One of the scariest aspects of religion of privatization is that it has to exist in an atmosphere of apocalyptic thinking and competition has to be on a war footing. Darwin enters the picture and social Darwinism thrives.  To make the police state more efficient, forfeiture laws, contrary to Magna Carta, were enacted and the Wiccan belief that the object of harm should be punished thrived in this environment.  So, we arrive at the present situation, where police have become defacto lynch mobs and the poor he object of a scared society’s fear and loathing.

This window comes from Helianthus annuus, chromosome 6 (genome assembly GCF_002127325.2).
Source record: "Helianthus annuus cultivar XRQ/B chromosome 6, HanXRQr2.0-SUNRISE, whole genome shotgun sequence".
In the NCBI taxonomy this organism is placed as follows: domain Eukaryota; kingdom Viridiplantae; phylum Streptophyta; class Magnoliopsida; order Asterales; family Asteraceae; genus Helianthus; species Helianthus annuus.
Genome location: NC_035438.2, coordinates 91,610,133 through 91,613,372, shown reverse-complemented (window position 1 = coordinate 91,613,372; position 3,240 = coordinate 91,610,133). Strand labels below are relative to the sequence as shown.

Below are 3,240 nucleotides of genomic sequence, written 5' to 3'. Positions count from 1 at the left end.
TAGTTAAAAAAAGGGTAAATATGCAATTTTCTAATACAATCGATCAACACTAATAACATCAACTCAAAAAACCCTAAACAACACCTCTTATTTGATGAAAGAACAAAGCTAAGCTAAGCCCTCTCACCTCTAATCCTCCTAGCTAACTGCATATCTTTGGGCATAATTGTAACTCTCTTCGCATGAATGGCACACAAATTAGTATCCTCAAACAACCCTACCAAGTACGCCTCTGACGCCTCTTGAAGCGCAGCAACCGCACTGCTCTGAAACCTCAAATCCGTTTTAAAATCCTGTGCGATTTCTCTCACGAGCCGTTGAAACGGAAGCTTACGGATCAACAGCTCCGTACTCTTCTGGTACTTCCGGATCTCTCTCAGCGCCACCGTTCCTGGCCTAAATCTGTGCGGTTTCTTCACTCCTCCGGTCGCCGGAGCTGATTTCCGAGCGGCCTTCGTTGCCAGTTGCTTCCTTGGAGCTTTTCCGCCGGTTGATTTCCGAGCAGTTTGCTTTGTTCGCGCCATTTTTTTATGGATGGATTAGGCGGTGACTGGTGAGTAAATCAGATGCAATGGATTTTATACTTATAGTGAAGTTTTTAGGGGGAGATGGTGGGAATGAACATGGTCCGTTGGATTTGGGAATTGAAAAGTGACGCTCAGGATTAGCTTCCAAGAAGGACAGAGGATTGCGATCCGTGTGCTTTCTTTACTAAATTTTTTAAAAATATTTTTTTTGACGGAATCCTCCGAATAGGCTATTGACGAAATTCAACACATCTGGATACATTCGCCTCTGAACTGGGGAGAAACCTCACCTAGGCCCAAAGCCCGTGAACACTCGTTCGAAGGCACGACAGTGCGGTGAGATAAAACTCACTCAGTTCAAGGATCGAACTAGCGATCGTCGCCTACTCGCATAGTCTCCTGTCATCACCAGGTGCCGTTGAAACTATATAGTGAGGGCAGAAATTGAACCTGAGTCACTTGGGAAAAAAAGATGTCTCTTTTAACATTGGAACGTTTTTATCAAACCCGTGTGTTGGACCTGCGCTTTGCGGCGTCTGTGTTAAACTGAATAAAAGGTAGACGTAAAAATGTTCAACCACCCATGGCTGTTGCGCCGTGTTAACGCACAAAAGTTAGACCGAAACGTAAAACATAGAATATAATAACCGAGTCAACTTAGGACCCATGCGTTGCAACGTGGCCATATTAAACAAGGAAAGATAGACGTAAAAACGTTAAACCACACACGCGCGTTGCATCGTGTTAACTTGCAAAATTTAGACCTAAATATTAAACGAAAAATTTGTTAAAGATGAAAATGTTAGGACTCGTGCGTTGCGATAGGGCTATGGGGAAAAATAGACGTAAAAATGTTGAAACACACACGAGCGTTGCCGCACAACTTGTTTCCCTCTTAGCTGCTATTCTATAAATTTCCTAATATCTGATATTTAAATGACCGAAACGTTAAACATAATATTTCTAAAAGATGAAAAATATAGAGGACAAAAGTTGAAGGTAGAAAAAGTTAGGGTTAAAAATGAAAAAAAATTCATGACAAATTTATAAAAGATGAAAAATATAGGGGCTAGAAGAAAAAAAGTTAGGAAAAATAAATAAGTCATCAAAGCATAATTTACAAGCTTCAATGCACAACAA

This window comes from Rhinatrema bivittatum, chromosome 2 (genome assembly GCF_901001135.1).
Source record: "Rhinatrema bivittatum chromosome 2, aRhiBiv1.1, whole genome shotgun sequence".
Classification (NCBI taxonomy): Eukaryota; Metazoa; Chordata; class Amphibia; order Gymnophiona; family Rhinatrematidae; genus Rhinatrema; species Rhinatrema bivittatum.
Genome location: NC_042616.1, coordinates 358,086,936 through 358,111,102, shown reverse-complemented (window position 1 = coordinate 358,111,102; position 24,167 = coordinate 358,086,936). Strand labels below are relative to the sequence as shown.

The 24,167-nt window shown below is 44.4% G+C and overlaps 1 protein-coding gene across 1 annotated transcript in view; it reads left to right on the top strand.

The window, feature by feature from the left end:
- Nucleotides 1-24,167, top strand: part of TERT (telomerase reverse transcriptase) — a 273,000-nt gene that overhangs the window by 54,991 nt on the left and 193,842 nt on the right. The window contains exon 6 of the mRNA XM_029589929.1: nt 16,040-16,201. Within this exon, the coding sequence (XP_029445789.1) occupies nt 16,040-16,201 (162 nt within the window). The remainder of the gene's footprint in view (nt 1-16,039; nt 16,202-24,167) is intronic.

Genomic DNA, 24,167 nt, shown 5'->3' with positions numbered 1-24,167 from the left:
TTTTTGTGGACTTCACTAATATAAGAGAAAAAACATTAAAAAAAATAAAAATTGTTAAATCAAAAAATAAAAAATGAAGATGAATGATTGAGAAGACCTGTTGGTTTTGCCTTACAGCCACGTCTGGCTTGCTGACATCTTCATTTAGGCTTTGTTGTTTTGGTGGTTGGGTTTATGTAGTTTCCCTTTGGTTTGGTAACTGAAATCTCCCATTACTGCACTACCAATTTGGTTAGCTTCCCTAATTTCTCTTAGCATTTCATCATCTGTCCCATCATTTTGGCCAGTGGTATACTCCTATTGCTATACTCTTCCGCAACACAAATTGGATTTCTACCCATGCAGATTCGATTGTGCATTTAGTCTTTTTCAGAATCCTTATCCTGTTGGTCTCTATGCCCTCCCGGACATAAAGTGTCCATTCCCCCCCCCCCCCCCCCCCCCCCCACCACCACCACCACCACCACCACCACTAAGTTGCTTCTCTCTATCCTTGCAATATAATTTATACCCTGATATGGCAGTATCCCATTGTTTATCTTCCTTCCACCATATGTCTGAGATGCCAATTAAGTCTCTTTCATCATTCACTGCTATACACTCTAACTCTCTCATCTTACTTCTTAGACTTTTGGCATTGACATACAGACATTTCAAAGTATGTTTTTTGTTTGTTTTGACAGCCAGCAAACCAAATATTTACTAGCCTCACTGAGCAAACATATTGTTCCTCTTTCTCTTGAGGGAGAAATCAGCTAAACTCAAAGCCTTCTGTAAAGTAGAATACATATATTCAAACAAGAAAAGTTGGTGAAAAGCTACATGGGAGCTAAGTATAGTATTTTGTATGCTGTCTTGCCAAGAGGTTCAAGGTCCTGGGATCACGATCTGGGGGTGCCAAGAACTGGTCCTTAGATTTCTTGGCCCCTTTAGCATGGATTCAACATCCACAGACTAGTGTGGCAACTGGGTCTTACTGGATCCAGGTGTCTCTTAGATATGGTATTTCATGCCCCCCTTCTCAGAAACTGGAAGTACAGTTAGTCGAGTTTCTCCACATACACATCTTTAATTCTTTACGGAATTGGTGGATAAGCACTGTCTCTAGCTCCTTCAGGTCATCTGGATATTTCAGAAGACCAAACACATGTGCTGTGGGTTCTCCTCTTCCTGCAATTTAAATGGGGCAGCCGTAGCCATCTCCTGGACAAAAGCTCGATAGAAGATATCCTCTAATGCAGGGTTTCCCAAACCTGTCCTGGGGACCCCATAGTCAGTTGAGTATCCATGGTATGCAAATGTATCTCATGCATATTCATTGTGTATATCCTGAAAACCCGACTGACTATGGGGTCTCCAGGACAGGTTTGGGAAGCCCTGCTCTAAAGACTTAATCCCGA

We not have the benefit of procedures which has in many cases replaced justice, common sense, fairness and Constitutional governance.  Fair or just doesn’t count.  We hold accused until a judge can decide if the accused MIGHT be dangerous.  The absolute right to bail has been replaced with the Napoleonic concept of “peace bond.”  In order to be admitted to bond an accused is then given bail conditions and is ordered to report to a private fee collector to make sure there are no violations.  Typically, there is an order to have no drugs or alcohol, whether or not such was involved in the case.  There are other restrictions that performa pre-printed orders required, all flying in the face of Magna Carta for the sake of safety.  We have been conditioned to believe that everyone is a potential threat.